I have a difficult time with the knowledge this song is 15 years old.
I have a difficult time with the knowledge this song is 15 years old.
“Birds of Belfast”:
Rose Cousins and Juliet Turner covered this a year or so ago; you can find their version at the very bottom of this page. I’m undecided as to which one I like better.
ALSO: Rose is coming back to Victoria (and western Canada) in September, touring with Jann Arden. (FUCK YEAH!) Go buy tickets, ok? It’s going to be a funny fricking show.
“Everybody Loves You When You’re Dead”:
Now, if we look realistically at the nature of human life, we see that it is fleeting and unpredictable, illusive almost. Birth, life and death pass by in the twinkling of an eye. Thus we never hear of the human body lasting for ten thousand years.
And who today can keep the body young and healthy for even one hundred years? Yes, how quickly our lives slip away. Whether I am the first or someone else, whether today or tomorrow, our lives on earth do indeed one day come to an end. Life seems to vanish unseen like ground water, or to evaporate like the morning dew on the summer lawn.
Thus our bodies may be radiant with health in the morning, but by evening they may be white ashes. If the right causes and conditions prevail, our two eyes are closed forever, our breathing ceases and our bodies lose the glow of life. Our relatives in great numbers and with great wealth can assemble, but they are powerless to change our situation. Even the rites and rituals of grief and mourning change nothing. All we can do is prepare the body for cremation; all that is left is white ashes.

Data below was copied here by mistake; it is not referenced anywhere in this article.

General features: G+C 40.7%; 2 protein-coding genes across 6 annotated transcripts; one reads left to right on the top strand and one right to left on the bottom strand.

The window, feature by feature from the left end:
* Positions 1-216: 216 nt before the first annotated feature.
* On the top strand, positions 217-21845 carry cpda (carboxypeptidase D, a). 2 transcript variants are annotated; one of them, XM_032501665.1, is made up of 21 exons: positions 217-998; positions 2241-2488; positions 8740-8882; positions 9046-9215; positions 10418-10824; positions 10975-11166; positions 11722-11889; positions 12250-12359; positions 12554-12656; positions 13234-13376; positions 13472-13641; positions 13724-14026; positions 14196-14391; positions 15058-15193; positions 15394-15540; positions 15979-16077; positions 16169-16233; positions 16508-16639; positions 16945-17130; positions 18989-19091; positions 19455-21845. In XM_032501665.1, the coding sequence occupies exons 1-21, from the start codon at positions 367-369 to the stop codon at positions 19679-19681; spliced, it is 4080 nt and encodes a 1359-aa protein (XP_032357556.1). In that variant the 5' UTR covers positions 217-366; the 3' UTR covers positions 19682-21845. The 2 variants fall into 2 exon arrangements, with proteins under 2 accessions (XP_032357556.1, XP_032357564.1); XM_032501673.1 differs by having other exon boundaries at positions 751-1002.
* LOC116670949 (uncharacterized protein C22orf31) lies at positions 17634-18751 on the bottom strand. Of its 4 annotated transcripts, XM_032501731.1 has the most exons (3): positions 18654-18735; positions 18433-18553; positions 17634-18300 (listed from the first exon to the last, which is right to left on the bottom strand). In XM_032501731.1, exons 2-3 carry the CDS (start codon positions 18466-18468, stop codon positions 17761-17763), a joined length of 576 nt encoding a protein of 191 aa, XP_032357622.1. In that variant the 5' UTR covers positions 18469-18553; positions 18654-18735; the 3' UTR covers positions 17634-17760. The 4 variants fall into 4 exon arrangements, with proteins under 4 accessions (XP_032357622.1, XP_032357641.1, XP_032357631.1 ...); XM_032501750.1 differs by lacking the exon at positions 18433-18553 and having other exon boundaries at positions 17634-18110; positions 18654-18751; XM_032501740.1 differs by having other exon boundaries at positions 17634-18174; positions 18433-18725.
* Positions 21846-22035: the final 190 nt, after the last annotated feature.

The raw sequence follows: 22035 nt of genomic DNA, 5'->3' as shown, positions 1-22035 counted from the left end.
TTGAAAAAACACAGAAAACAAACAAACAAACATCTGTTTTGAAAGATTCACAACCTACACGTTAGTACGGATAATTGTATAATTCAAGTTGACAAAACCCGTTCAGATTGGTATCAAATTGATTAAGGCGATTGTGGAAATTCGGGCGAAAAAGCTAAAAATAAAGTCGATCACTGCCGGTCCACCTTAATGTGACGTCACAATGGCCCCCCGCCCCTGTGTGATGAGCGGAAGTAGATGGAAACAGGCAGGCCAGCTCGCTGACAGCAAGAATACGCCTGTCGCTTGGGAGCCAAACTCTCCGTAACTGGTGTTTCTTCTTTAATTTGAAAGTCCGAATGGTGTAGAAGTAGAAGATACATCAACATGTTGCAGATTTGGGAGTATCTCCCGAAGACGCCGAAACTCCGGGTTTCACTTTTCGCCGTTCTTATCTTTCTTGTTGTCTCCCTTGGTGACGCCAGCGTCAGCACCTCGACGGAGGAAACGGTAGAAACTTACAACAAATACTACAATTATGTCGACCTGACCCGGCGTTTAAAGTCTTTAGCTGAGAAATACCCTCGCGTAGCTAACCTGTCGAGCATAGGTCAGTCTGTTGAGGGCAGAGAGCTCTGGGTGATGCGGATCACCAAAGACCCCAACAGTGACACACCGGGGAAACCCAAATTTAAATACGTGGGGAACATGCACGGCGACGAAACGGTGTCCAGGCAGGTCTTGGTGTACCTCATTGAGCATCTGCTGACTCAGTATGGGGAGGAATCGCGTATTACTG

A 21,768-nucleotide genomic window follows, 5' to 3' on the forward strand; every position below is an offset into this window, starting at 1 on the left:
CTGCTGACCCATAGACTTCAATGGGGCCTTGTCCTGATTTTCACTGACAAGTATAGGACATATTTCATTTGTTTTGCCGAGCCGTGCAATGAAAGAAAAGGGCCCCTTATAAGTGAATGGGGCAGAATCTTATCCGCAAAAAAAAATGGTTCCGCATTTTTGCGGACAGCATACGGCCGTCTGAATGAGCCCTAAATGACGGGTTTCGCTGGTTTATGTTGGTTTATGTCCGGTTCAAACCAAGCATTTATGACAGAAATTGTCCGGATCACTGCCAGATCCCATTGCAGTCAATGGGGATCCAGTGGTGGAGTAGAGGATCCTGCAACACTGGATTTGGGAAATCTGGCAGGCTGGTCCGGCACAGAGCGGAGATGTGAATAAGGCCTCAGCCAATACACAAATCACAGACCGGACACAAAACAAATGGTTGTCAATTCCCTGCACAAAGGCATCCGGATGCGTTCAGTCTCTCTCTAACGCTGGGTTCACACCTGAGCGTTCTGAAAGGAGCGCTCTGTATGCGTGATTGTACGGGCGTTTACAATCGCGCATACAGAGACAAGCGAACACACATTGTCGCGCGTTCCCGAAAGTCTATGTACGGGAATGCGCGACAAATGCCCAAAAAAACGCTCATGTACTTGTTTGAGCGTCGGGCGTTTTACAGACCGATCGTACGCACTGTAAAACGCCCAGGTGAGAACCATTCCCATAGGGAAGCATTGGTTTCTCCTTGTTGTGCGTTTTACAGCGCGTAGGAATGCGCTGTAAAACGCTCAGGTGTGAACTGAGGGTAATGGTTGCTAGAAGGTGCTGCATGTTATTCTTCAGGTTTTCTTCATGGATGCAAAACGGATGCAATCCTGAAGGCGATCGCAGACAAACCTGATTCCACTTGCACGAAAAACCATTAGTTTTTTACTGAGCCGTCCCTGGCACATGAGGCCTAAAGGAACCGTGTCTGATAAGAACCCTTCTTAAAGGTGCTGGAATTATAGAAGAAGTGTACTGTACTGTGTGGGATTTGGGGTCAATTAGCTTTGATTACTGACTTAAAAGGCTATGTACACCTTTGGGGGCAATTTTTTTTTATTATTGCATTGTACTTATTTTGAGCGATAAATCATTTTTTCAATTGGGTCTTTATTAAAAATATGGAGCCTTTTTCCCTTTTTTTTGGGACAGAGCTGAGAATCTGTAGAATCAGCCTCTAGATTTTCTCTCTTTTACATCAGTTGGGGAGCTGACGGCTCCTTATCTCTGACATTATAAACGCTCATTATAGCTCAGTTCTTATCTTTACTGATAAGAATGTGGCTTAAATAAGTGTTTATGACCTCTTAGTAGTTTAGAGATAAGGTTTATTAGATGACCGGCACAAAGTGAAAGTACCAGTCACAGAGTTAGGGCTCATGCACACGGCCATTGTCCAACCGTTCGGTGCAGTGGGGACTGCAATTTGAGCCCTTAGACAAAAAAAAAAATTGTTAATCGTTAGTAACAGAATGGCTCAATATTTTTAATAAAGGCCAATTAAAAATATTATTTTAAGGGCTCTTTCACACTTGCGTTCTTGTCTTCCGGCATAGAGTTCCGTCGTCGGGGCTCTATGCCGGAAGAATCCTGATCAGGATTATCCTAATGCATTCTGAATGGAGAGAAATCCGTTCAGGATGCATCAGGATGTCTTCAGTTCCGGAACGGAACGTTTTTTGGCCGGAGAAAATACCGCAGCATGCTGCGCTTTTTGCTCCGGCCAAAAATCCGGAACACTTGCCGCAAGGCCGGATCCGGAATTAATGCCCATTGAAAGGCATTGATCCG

In view of these facts, does it not make sense to focus on the things we can change? We cannot control the passing away of both young and old alike, but each of us can take refuge in the Buddha of Infinite Life who promises to embrace, without exception, all beings who but recite his Holy Name – Namo Amida Buddha. This you can do here and now, freeing yourself of any worries concerning your future life.
–Rennyo Shonin, 1414-1499
I’d really like it if you went over here and listened to this track (not embeddable, not available on YouTube or anywhere else that I’ve been able to uncover). It’s a piano version of Paul Gardiner’s “Stormtrooper in Drag,” which often gets reclassified as a Gary Numan song because of who was doing the vocals:
“Stormtrooper” has always been one of my favorite Numan tracks. When I discovered Terre Thaemlitz had done a piano cover of it, my first thought was “Whozzat?” and then “What the hell?” I still don’t think I understand who Terre Thaemlitz is and what her body of work represents — I didn’t pay enough attention to those kinds of classes in university — but holy crap is that piano ever hypnotic, and what an interesting and unique take on electronica!